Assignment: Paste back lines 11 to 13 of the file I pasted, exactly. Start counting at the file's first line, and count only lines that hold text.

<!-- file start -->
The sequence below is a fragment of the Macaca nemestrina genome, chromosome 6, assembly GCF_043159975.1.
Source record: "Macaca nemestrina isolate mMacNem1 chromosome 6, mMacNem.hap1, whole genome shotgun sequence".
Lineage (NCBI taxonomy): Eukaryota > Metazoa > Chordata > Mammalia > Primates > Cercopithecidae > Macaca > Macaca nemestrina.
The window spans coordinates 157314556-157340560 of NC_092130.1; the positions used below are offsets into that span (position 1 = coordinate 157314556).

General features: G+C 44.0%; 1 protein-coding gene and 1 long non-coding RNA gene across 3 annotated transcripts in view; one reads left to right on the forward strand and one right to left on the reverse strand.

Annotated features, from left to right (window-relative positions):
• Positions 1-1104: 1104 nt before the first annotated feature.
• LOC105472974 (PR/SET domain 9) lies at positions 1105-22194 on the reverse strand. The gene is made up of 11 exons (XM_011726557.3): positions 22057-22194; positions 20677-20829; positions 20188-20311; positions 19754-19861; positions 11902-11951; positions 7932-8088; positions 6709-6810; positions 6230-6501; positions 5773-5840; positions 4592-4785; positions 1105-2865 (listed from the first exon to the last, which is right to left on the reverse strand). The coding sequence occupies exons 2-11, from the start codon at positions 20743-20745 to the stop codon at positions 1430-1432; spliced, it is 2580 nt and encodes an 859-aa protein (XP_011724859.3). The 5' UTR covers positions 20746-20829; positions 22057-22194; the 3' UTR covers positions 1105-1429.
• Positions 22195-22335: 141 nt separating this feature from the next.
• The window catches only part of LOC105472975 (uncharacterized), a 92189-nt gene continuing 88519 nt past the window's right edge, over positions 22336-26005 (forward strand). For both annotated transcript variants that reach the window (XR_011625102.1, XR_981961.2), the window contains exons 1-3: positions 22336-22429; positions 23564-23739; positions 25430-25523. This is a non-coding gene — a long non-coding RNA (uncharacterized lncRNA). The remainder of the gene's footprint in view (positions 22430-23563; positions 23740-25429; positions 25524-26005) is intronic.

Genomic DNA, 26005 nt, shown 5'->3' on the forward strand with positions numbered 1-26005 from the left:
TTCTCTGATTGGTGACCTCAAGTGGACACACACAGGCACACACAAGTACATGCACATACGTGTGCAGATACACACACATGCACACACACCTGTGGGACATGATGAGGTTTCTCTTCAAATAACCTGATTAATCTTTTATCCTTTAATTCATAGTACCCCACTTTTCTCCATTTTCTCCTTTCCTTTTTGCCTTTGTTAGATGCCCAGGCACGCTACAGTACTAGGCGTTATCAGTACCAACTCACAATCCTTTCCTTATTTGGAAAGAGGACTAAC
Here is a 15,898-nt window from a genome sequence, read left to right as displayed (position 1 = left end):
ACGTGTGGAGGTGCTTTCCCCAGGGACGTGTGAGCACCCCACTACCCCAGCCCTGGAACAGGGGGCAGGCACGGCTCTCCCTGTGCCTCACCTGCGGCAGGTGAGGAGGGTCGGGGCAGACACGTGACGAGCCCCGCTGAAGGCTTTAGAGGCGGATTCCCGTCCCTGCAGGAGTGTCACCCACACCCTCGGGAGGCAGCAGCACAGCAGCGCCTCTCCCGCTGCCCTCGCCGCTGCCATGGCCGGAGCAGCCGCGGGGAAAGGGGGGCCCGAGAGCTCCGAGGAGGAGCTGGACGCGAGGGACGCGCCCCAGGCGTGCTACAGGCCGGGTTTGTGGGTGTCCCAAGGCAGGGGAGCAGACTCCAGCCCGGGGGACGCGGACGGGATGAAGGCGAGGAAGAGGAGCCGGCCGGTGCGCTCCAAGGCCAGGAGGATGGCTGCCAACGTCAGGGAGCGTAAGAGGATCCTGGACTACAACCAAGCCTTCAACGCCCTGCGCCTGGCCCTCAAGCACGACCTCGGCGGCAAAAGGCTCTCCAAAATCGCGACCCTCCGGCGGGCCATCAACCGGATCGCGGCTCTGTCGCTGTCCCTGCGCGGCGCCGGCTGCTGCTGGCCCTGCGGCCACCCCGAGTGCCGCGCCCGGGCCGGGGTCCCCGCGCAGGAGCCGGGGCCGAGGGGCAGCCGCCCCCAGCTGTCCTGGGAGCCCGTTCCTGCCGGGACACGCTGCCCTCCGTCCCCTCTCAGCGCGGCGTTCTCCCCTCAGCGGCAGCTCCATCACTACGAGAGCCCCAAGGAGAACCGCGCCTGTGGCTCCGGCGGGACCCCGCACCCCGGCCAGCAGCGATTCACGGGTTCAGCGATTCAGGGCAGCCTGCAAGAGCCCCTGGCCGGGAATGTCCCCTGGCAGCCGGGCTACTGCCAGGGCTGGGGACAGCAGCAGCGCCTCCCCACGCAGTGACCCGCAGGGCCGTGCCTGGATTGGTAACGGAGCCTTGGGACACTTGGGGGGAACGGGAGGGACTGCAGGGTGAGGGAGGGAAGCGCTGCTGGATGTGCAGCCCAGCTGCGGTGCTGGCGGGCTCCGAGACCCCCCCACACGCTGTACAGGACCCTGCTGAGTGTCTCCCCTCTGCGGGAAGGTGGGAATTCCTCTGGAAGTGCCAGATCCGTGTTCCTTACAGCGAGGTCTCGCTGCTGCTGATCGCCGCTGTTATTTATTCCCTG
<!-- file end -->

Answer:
Genomic DNA, 26005 nt, shown 5'->3' on the forward strand with positions numbered 1-26005 from the left:
TTCTCTGATTGGTGACCTCAAGTGGACACACACAGGCACACACAAGTACATGCACATACGTGTGCAGATACACACACATGCACACACACCTGTGGGACATGATGAGGTTTCTCTTCAAATAACCTGATTAATCTTTTATCCTTTAATTCATAGTACCCCACTTTTCTCCATTTTCTCCTTTCCTTTTTGCCTTTGTTAGATGCCCAGGCACGCTACAGTACTAGGCGTTATCAGTACCAACTCACAATCCTTTCCTTATTTGGAAAGAGGACTAAC
Here is a 15,898-nt window from a genome sequence, read left to right as displayed (position 1 = left end):